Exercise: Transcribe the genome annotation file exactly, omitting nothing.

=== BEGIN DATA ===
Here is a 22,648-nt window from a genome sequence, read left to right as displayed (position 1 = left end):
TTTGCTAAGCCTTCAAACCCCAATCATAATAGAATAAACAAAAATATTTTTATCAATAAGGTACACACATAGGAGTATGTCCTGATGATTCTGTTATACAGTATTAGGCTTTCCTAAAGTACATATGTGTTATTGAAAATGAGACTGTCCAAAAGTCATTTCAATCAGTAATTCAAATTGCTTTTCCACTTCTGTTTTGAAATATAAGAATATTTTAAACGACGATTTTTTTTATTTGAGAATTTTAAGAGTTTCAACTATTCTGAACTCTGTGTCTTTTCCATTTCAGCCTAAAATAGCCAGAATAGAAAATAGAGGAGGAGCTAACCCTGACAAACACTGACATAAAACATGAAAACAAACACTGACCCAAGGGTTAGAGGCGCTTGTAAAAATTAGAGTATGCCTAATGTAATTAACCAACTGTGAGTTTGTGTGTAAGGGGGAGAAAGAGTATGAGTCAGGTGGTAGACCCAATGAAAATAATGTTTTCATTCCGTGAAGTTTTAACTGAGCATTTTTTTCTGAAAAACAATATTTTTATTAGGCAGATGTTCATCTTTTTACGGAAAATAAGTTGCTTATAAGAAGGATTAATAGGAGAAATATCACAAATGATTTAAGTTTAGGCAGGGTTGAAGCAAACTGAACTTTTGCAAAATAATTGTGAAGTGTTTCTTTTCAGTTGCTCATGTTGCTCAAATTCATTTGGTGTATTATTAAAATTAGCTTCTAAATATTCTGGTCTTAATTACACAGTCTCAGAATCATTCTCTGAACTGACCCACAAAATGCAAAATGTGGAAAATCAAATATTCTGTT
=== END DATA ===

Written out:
Here is a 22,648-nt window from a genome sequence, read left to right as displayed (position 1 = left end):
TTTGCTAAGCCTTCAAACCCCAATCATAATAGAATAAACAAAAATATTTTTATCAATAAGGTACACACATAGGAGTATGTCCTGATGATTCTGTTATACAGTATTAGGCTTTCCTAAAGTACATATGTGTTATTGAAAATGAGACTGTCCAAAAGTCATTTCAATCAGTAATTCAAATTGCTTTTCCACTTCTGTTTTGAAATATAAGAATATTTTAAACGACGATTTTTTTTATTTGAGAATTTTAAGAGTTTCAACTATTCTGAACTCTGTGTCTTTTCCATTTCAGCCTAAAATAGCCAGAATAGAAAATAGAGGAGGAGCTAACCCTGACAAACACTGACATAAAACATGAAAACAAACACTGACCCAAGGGTTAGAGGCGCTTGTAAAAATTAGAGTATGCCTAATGTAATTAACCAACTGTGAGTTTGTGTGTAAGGGGGAGAAAGAGTATGAGTCAGGTGGTAGACCCAATGAAAATAATGTTTTCATTCCGTGAAGTTTTAACTGAGCATTTTTTTCTGAAAAACAATATTTTTATTAGGCAGATGTTCATCTTTTTACGGAAAATAAGTTGCTTATAAGAAGGATTAATAGGAGAAATATCACAAATGATTTAAGTTTAGGCAGGGTTGAAGCAAACTGAACTTTTGCAAAATAATTGTGAAGTGTTTCTTTTCAGTTGCTCATGTTGCTCAAATTCATTTGGTGTATTATTAAAATTAGCTTCTAAATATTCTGGTCTTAATTACACAGTCTCAGAATCATTCTCTGAACTGACCCACAAAATGCAAAATGTGGAAAATCAAATATTCTGTT